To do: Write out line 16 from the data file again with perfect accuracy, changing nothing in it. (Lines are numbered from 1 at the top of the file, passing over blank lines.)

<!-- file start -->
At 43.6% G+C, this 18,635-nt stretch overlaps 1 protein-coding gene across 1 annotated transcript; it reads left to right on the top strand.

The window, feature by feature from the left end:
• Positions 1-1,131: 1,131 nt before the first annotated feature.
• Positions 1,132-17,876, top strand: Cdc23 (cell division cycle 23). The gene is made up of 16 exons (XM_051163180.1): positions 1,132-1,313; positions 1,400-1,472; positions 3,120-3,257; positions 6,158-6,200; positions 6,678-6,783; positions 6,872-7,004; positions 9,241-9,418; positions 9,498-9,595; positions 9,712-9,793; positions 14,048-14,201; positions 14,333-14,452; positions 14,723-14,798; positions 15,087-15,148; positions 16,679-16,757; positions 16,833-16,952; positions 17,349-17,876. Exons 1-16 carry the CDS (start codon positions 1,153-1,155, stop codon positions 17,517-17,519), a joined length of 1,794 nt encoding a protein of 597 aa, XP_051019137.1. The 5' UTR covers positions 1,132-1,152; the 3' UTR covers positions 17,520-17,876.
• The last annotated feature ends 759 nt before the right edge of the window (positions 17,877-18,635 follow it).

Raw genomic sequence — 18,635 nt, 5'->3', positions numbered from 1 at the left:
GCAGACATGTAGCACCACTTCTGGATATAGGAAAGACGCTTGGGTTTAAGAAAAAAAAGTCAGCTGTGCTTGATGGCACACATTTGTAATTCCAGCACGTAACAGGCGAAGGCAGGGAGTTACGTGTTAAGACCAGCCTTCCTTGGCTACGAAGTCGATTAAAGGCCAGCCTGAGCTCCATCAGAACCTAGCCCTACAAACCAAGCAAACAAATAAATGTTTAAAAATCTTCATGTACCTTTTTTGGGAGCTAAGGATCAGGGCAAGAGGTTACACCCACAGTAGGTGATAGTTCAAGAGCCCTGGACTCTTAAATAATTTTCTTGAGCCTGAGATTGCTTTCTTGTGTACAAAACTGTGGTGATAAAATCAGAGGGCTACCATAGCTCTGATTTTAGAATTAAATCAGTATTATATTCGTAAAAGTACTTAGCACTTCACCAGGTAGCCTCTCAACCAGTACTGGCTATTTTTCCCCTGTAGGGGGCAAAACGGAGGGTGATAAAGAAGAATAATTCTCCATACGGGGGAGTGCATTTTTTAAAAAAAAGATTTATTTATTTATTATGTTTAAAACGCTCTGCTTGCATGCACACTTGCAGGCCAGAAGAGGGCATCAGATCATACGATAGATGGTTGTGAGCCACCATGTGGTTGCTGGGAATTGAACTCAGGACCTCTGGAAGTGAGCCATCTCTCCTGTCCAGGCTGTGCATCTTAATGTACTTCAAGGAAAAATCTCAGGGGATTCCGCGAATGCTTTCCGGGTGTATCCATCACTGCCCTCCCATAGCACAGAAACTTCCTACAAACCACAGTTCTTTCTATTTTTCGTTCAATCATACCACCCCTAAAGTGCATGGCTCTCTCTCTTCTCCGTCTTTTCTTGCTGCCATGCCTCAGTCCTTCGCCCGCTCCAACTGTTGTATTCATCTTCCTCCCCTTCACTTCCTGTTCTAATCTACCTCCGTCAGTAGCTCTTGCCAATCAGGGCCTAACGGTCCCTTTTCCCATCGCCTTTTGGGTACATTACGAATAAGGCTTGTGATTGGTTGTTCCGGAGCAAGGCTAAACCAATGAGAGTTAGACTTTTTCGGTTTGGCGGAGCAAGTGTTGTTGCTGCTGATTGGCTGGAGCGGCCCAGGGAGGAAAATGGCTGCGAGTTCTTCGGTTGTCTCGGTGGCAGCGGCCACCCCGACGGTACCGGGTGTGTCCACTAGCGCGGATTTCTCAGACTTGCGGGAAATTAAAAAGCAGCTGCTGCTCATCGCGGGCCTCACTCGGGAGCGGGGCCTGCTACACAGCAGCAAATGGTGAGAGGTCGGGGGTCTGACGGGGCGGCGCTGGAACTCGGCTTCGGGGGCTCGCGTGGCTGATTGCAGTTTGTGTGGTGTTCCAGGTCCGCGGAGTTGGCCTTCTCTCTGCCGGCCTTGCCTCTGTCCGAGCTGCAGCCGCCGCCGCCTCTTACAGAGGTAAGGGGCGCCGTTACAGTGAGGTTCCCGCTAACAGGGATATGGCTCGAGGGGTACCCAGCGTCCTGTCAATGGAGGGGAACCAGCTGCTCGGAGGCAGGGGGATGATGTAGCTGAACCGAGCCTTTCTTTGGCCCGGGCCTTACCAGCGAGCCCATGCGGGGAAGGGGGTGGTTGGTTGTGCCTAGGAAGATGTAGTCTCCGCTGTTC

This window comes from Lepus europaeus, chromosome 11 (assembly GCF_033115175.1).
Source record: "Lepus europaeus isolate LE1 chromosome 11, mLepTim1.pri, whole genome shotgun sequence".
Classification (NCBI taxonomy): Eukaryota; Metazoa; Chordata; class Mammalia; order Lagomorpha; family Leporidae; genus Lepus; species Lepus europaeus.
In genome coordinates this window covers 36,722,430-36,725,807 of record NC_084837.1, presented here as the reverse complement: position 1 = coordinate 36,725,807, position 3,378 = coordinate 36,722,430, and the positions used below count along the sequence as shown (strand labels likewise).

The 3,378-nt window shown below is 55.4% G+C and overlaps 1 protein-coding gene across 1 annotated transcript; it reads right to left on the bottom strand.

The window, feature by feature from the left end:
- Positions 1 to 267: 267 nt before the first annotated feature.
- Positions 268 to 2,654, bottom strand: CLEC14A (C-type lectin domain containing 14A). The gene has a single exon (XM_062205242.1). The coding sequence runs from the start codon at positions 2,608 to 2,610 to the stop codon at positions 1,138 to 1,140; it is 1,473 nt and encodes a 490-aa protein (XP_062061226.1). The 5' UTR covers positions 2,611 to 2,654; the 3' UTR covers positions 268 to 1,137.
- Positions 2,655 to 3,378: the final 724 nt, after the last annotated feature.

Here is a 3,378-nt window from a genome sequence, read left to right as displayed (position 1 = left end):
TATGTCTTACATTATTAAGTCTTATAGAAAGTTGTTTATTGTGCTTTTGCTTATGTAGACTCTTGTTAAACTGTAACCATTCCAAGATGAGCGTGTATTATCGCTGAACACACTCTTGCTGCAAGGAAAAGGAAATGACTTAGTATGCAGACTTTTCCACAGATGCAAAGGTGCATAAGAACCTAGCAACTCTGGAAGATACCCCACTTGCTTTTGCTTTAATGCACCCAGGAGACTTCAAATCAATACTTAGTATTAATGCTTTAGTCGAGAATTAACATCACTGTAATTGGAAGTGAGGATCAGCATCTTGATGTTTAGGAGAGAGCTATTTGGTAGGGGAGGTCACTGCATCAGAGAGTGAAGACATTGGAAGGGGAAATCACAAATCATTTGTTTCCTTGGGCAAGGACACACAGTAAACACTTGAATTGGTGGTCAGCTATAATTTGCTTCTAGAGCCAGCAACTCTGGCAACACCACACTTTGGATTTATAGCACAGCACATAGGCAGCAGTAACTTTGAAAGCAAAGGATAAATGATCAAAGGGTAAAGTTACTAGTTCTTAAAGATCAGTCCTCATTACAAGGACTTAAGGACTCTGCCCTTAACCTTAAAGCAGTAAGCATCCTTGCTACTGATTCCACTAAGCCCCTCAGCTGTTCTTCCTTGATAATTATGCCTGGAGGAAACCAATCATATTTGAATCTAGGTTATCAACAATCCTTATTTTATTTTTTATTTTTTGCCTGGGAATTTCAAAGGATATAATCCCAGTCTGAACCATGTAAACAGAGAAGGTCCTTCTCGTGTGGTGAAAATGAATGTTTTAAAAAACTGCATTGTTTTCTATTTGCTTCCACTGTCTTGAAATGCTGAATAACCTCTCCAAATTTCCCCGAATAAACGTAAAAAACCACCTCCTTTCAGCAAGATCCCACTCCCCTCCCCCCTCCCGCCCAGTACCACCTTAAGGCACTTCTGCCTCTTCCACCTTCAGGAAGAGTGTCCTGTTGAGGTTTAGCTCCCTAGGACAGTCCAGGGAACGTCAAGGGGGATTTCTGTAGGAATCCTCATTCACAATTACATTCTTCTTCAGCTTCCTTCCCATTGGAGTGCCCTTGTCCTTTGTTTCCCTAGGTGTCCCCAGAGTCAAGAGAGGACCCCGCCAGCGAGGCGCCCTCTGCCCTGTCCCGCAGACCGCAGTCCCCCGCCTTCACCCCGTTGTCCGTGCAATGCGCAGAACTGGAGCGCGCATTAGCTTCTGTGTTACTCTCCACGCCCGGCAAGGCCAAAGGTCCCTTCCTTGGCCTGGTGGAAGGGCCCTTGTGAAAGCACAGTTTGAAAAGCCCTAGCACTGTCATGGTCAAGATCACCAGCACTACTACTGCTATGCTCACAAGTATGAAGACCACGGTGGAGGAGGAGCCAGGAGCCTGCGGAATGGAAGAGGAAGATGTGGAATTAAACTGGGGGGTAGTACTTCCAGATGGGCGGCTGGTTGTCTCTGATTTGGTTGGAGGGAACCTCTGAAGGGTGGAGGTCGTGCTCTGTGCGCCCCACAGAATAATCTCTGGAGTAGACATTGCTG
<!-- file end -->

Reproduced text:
- Positions 2,655 to 3,378: the final 724 nt, after the last annotated feature.